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orzo risotto with sausage and herbs

Several years ago, I made a spicy chicken sausage and pasta dish based on a recipe on the back of the package of sausage.  It turned out amazing.  I'm not sure if it was because of the brand of sausage or my amazing talent, but it was really really good.  Naturally, I didn't write it down or try to make it again.  Not in six years.  Sometimes I wonder what I'm thinking.

I can't seem to follow a recipe.  Often, I have something in mind, but I can't put my finger on it.  I then search through eight or nine cookbooks in order to find something resembling what I want and then wing it from there.  Last night was no different.  I knew I wanted that sausage and pasta thing from so many years ago, that I didn't write down, and which I didn't know where to find the recipe.  But I knew I wanted it slightly different anyway.  I knew I wanted to make it with orzo, which I have never cooked with before.  Was I feeling creative?  Meh.  I just wanted orzo with chicken sausage.

I set to work.  Usually, when I know I'm going to wing it, I turn to my tried and true friend, Mark Bittman.  I highly recommend his book Food Matters to explain his version of how we can individually impact our health, in easy and flexible ways.  I own five of his books, largely because I love his improvisational style and because I love his conscientious impressions of food.  In Kitchen Express, he writes recipes in paragraph form without actual amounts of ingredients, you just have to give it an educated guess.  Mostly, I love this, except when I'm trying to make a proportionate amount of something for two people and maybe some leftovers.  Then I turn to his How to Cook Everything which seems to be on everyone's shelf, or should be.  It's my Joy of Cooking. 

I started with Orzo "Risotto".  Then I ad libbed some of his Jumbalaya recipe, just to confirm if I could get away with this one pot business.  As it turns out, I can make stuff up and eat pretty well.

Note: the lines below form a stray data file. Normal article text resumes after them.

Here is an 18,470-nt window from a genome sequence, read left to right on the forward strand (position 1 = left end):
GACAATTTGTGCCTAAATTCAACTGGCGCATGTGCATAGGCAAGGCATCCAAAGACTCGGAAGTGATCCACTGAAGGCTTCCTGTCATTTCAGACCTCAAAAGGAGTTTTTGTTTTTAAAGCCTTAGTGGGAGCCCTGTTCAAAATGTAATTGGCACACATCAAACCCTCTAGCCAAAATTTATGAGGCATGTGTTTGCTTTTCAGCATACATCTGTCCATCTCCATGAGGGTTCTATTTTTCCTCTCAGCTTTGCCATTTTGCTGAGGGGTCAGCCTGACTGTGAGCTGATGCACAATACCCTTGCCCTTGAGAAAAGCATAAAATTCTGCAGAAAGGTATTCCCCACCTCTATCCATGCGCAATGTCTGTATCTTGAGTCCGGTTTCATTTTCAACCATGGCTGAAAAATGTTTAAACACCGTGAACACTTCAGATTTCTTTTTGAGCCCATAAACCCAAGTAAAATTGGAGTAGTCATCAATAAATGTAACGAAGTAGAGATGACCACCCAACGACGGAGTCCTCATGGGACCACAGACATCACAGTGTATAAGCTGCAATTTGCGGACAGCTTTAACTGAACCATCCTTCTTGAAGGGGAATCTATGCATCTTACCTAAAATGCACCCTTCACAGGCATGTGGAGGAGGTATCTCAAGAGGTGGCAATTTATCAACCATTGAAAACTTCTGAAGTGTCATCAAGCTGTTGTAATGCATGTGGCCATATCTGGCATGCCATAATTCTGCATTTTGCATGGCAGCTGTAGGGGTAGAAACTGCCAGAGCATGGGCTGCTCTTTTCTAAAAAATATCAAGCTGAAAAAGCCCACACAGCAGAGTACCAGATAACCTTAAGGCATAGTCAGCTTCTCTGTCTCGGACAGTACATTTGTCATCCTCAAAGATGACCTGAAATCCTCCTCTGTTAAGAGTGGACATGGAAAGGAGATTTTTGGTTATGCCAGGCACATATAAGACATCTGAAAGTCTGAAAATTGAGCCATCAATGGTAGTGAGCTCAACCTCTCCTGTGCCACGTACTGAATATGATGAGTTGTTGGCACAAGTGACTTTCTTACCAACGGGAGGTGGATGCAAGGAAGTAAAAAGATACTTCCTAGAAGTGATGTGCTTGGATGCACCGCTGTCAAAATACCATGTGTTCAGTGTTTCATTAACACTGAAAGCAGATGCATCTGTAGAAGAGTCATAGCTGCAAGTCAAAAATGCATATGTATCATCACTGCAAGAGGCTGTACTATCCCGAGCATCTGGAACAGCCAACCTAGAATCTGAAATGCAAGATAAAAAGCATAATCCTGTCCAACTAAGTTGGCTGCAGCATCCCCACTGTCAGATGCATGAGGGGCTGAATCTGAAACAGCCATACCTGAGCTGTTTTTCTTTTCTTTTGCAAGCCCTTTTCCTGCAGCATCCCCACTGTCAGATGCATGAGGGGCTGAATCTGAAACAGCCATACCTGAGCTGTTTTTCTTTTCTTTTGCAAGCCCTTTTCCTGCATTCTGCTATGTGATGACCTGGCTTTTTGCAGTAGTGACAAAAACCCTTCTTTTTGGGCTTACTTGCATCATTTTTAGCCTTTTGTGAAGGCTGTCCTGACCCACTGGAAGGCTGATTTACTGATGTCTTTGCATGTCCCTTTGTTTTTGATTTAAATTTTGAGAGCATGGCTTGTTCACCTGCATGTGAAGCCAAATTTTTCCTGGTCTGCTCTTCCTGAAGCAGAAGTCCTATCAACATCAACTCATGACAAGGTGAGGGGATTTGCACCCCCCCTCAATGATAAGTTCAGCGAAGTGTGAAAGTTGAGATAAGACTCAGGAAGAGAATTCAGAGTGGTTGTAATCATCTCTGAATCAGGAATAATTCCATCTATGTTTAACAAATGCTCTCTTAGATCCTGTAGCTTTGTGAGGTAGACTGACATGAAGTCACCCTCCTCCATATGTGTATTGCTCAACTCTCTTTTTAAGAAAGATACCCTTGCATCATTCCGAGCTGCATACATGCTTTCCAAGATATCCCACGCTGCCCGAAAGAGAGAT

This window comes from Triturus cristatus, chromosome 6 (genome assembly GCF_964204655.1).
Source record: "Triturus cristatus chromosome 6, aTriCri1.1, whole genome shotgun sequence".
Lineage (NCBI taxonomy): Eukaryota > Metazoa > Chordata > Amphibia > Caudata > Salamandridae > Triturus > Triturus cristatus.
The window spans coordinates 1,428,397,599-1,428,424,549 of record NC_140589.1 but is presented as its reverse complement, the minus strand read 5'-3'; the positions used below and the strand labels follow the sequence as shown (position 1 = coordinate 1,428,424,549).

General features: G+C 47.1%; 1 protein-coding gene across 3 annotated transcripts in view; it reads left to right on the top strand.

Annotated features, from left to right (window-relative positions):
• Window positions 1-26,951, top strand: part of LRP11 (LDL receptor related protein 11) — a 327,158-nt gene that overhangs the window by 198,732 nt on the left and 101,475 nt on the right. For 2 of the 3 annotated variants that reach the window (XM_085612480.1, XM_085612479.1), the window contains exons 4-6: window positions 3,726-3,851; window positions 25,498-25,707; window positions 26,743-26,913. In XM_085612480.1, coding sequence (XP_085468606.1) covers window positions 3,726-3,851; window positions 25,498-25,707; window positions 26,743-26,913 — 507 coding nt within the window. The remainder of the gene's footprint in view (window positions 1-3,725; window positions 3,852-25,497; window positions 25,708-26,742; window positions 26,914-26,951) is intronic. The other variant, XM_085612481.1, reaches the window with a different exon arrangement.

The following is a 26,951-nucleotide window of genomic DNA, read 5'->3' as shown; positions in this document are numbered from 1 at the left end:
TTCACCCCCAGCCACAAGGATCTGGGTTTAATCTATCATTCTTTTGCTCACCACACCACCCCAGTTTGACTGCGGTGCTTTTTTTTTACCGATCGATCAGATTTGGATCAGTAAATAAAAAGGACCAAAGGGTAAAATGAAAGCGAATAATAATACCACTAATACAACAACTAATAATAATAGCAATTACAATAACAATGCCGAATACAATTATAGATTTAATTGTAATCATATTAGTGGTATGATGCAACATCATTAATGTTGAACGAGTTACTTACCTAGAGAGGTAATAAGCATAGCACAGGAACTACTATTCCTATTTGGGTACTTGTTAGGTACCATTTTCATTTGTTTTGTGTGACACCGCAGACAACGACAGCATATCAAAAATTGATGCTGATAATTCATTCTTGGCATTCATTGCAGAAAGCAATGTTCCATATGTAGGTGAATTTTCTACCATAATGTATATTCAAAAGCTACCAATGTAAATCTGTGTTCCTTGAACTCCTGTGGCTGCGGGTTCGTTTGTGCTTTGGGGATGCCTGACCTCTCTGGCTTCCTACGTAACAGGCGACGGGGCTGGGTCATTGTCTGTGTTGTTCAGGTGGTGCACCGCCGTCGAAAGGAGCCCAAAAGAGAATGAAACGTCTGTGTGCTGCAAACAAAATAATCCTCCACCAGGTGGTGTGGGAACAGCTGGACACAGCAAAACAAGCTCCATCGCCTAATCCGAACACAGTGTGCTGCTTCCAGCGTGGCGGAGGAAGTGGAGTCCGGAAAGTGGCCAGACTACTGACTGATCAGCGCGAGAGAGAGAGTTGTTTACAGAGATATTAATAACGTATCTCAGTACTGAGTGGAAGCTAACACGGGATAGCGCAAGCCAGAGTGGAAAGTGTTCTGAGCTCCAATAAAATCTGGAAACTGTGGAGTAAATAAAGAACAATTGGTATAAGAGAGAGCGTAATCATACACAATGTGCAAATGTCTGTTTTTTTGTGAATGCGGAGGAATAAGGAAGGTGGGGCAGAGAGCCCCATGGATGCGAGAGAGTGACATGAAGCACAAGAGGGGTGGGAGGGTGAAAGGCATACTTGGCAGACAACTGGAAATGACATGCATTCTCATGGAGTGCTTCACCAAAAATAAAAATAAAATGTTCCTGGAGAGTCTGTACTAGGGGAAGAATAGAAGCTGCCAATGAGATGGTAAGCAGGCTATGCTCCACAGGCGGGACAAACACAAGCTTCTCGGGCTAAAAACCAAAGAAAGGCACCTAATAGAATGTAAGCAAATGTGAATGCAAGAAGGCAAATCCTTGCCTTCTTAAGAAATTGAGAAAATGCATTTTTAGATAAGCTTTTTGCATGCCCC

And because I loved it enough, here I am, writing it down.  Honestly, I'll probably never make it the same again, but now I have a record of what I tried to do.  

I'll probably use different sausage, different cheese, and with whatever veggies I have on hand next time I make this dish.  Basically, this recipe is open to improv.  Mesh whatever flavors you like together, Mark Bittman style.

One Pot Orzo Risotto with Chicken Sausage, Tomatoes and Herbs

Chicken sausage, sliced (I used sundried tomato, but I'd probably use italian sausage next time)
2 TBSP extra virgin olive oil
2 TBSP butter
1 medium onion, diced
1 yellow pepper, diced
1/2 pint of cherry tomatoes, halved
3 cloves garlic diced
1 cup chopped spinach
a few sprigs of fresh thyme and oregano, chopped

1-1/2 cups orzo
3 cups broth (I used a no-salt veggie bullion cube and 1 Trader Joe's chicken packet)
1/2 cup white wine
salt and pepper
For garnish, a few sprigs of fresh parsley, chopped
two green onions, whites and greens, chopped
crumbled feta (I think goat cheese might be good too)

In a heavy cast iron pot, brown sausage in olive oil over medium low.  Remove from pot.  Add butter and saute onion and pepper until onion becomes translucent.  Meanwhile, heat the broth or stock in a separate pan. 

Stir in the garlic, thyme and oregano, salt and pepper. Add the orzo to the pepper and onion and stir for about 1 minute. Add white wine and stir gently until the wine is incorporated into the orzo.  Begin slowly adding the broth, continuing to stir for about five minutes.  

Add the rest of the stock and cover, stirring occasionally for 5-8 minutes until all the broth is incorporated.  Add tomatoes and arugula and stir just until arugula is wilted.  

Serve topped with green onion, parsley, and feta.



  1. yum!!! love orzo - that recipe sounds delicious!

    1. Thanks! If you try it, let me know how it turns out!


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